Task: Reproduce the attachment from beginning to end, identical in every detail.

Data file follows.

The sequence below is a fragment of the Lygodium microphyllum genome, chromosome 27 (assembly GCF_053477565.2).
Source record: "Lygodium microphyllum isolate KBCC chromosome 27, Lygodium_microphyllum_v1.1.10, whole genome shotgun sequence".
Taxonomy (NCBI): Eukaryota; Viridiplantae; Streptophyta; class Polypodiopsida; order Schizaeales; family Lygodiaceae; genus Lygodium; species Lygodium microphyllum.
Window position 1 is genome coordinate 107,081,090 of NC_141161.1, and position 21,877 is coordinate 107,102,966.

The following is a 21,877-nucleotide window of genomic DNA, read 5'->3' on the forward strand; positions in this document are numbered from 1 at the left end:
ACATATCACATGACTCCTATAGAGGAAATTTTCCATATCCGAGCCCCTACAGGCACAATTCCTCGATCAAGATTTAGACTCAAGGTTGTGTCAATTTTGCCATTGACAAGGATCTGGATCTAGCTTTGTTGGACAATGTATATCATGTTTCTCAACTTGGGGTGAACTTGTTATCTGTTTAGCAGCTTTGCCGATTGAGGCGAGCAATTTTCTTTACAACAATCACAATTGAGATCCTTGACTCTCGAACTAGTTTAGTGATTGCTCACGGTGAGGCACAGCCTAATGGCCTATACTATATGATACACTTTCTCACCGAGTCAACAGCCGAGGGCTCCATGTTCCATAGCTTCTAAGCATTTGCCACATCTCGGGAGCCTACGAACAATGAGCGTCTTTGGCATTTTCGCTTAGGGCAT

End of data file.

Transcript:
The sequence below is a fragment of the Lygodium microphyllum genome, chromosome 27 (assembly GCF_053477565.2).
Source record: "Lygodium microphyllum isolate KBCC chromosome 27, Lygodium_microphyllum_v1.1.10, whole genome shotgun sequence".
Taxonomy (NCBI): Eukaryota; Viridiplantae; Streptophyta; class Polypodiopsida; order Schizaeales; family Lygodiaceae; genus Lygodium; species Lygodium microphyllum.
Window position 1 is genome coordinate 107,081,090 of NC_141161.1, and position 21,877 is coordinate 107,102,966.

The following is a 21,877-nucleotide window of genomic DNA, read 5'->3' on the forward strand; positions in this document are numbered from 1 at the left end:
ACATATCACATGACTCCTATAGAGGAAATTTTCCATATCCGAGCCCCTACAGGCACAATTCCTCGATCAAGATTTAGACTCAAGGTTGTGTCAATTTTGCCATTGACAAGGATCTGGATCTAGCTTTGTTGGACAATGTATATCATGTTTCTCAACTTGGGGTGAACTTGTTATCTGTTTAGCAGCTTTGCCGATTGAGGCGAGCAATTTTCTTTACAACAATCACAATTGAGATCCTTGACTCTCGAACTAGTTTAGTGATTGCTCACGGTGAGGCACAGCCTAATGGCCTATACTATATGATACACTTTCTCACCGAGTCAACAGCCGAGGGCTCCATGTTCCATAGCTTCTAAGCATTTGCCACATCTCGGGAGCCTACGAACAATGAGCGTCTTTGGCATTTTCGCTTAGGGCAT